Corvey, William J., Sarah Vieweg, Sudha Verma, Martha Palmer and James H. Martin. (In press.). Foundations of a Multilayer Annotation Framework for Twitter Communications During Crisis Events. Proceedings of the Eighth International Conference on Language Resources and Evaluation (LREC 2012), May 21-27, 2012, Istanbul, Turkey.
Mark, Gloria, Mossaab Bagdouri, Leysia Palen, James H. Martin, Ban Al-Ani, Ken Anderson (2012). Blogs as a Collective War Diary. 2012 ACM Conference on Computer Supported Cooperative Work, Bellevue, WA.
Starbird, Kate, Grace Muzny and Leysia Palen (2012). Learning from the Crowd: Collaborative Filtering Techniques for Identifying On-the-Ground Twitters during Mass Disruptions.Proceedings of the Conference on Information Systems for Crisis Response and Management (ISCRAM 2012), Vancouver, BC.
Verma, Sudha, Sarah Vieweg, Will Corvey, Leysia Palen, Jim Martin, Martha Palmer, Aaron Schram and Ken Anderson. NLP to the Rescue? Extracting “Situational Awareness” Tweets During Mass Emergency. In the Fifth International AAAI Conference on Weblogs and Social Media, 17-21 July 2011, Barcelona, Spain.
In times of mass emergency, vast amounts of data are generated via computer-mediated communication (CMC) that are difficult to manually cull and organize into a coherent picture. Yet valuable information is broadcast, and can provide useful insight into time- and safety-critical situations if captured and analyzed properly and rapidly. We describe an approach for automatically identifying messages communicated via Twitter that contribute to situational awareness, and explain why it is beneficial for those seeking information during mass emergencies. We collected Twitter messages from four different crisis events of varying nature and magnitude and built a classifier to automatically detect messages that may contribute to situational awareness, utilizing a combination of hand- annotated and automatically-extracted linguistic features. Our system was able to achieve over 80% accuracy on categorizing tweets that contribute to situational awareness. Additionally, we show that a classifier developed for a specific emergency event performs well on similar events. The results are promising, and have the potential to aid the general public in culling and analyzing information communicated during times of mass emergency.
Bagdouri, Mossaab (2011). Topic modeling as an analysis tool to understand the impact of the Iraq war on the Iraqi blogosphere. University of Colorado at Boulder MS Thesis.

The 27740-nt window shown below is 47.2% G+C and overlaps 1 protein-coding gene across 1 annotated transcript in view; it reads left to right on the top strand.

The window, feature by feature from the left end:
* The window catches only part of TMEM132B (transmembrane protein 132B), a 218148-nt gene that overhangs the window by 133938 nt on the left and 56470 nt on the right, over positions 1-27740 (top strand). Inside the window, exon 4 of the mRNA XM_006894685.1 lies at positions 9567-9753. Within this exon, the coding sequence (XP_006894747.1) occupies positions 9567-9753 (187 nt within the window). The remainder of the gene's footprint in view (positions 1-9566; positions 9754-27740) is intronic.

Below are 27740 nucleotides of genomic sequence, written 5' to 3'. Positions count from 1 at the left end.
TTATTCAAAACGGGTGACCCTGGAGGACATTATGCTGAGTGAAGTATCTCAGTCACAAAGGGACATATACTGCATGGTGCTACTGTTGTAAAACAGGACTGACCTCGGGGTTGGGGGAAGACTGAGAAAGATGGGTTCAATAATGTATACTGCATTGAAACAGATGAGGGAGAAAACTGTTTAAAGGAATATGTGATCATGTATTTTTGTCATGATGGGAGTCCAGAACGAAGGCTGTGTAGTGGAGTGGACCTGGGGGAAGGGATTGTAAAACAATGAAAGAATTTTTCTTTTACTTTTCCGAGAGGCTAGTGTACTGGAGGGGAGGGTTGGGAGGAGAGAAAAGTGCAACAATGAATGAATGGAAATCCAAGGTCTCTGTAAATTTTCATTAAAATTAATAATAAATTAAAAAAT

Corvey, W. J., Vieweg, S., Rood, T. and Palmer, M. (2010). Twitter in Mass Emergency: What NLP Techniques can Contribute. In Proceedings of the NAACL HLT 2010 Workshop on Computational Linguistics in a World of Social Media (Los Angeles, California, June 2010), 23–24.
We detail methods for entity span identification and entity class annotation of Twitter communications that take place during times of mass emergency. We present our motivation, method and preliminary results.
Palen, L., Anderson, K. M., Mark, G., Martin, J., Sicker, D., Palmer, M., and Grunwald, D. (2010). A vision for technology-mediated support for public participation and assistance in mass emergencies and disasters. In Proceedings of the 2010 ACM-BCS Visions of Computer Science Conference (Edinburgh, United Kingdom, April 14 – 16, 2010). ACM-BCS Visions of Computer Science. British Computer Society, Swinton, UK, 1-12.
We present a vision of the future of emergency management that better supports inclusion of activities and information from members of the public during disasters and mass emergency events. Such a vision relies on integration of multiple subfields of computer science, and a commitment to an understanding of the domain of application. It supports the hopes of a grid/cyberinfrastructure-enabled future that makes use of social software. However, in contrast to how emergency management is often understood, it aims to push beyond the idea of monitoring on-line activity, and instead focuses on an understudied but critical aspect of mass emergency response—the needs and roles of members of the public. By viewing the citizenry as a powerful, self-organizing, and collectively intelligent force, information and communication technology can play a transformational role in crisis. Critical topics for research and development include an understanding of the quantity and quality of information (and its continuous change) produced through computer-mediated communication during emergencies; mechanisms for ensuring trustworthiness and security of information; mechanisms for aligning informal and formal sources of information; and new applications of information extraction techniques.